The western portion of Antarctica is warming twice as fast as previously thought and triple the world’s average temperature rise, U.S. scientists say.
The temperature in the center of western Antarctica, about 700 miles from the South Pole, has risen 4.3 degrees Fahrenheit since 1958, making that area one of the fastest-warming regions on Earth, the researchers wrote in the journal Nature Geoscience.
A 2009 measurement considered authoritative had indicated that part of the continent, which resembles a giant peninsula stretching roughly from the South Pole toward the southern tip of South America, had warmed just 2.2 degrees since 1957.
Eric J. Steig, a University of Washington researcher who led the 2009 work, told The New York Times the new research supersedes his efforts.
“I think their results are better than ours, and should be adopted as the best estimate,” he said.
Surface temperatures at the middle of the West Antarctic Ice Sheet, which covers the land, remain well below freezing most of the year, but increasingly rise above freezing during the December-through-February summer months, said the researchers from Ohio State University, the University of Wisconsin-Madison and the National Center for Atmospheric Research.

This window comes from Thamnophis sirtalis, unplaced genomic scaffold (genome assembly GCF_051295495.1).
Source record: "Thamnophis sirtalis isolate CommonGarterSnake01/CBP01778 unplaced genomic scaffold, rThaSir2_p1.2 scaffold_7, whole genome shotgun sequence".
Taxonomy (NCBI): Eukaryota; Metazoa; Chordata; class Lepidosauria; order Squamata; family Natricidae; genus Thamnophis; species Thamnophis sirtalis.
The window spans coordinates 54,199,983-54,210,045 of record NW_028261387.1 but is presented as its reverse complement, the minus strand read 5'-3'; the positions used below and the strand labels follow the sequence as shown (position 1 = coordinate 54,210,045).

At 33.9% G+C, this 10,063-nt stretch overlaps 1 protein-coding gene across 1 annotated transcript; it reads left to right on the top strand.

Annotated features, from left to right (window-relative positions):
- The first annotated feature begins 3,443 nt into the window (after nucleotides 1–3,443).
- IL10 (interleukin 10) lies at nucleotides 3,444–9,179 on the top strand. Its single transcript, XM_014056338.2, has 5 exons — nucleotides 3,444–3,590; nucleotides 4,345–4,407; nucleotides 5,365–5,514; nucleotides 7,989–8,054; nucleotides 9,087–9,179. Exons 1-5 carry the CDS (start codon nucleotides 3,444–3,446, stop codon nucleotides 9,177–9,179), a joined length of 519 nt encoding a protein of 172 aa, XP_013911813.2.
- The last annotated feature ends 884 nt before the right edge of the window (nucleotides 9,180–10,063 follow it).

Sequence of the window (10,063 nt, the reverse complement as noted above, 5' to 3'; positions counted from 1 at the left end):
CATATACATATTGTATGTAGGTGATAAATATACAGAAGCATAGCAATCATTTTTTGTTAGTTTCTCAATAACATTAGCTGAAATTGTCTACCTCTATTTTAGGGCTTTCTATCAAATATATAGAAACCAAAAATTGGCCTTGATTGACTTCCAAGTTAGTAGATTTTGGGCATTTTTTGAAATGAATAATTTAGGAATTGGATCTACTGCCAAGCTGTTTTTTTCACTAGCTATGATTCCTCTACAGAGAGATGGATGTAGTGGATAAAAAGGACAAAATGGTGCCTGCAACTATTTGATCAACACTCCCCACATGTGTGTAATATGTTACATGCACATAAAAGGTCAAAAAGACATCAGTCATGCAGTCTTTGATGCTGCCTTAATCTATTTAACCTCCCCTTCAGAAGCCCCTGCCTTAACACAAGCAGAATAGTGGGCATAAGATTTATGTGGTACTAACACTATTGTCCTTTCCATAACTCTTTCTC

“Our record suggests that continued summer warming in West Antarctica could upset the surface mass balance of the ice sheet, so that the region could make an even bigger contribution to sea level rise than it already does,” Ohio State geography Professor David Bromwich said.
Some scientists fear the ice sheet could collapse like the Larsen B Ice Shelf did in February 2002.
“We’ve already seen enhanced surface melting contribute to the breakup of the Antarctic’s Larsen B Ice Shelf, where glaciers at the edge discharged massive sections of ice into the ocean that contributed to sea level rise,” study co-author and NCAR scientist Andrew Monaghan said.
“The stakes would be much higher if a similar event occurred to an ice shelf restraining one of the enormous WAIS glaciers,” he said.
The ice-sheet breakup could take centuries, but could raise global sea levels 10 feet or more, the researchers said.
The base of the ice sheet sits below sea level in a configuration that makes it especially vulnerable, they said.
Their research was funded by the U.S. government’s National Science Foundation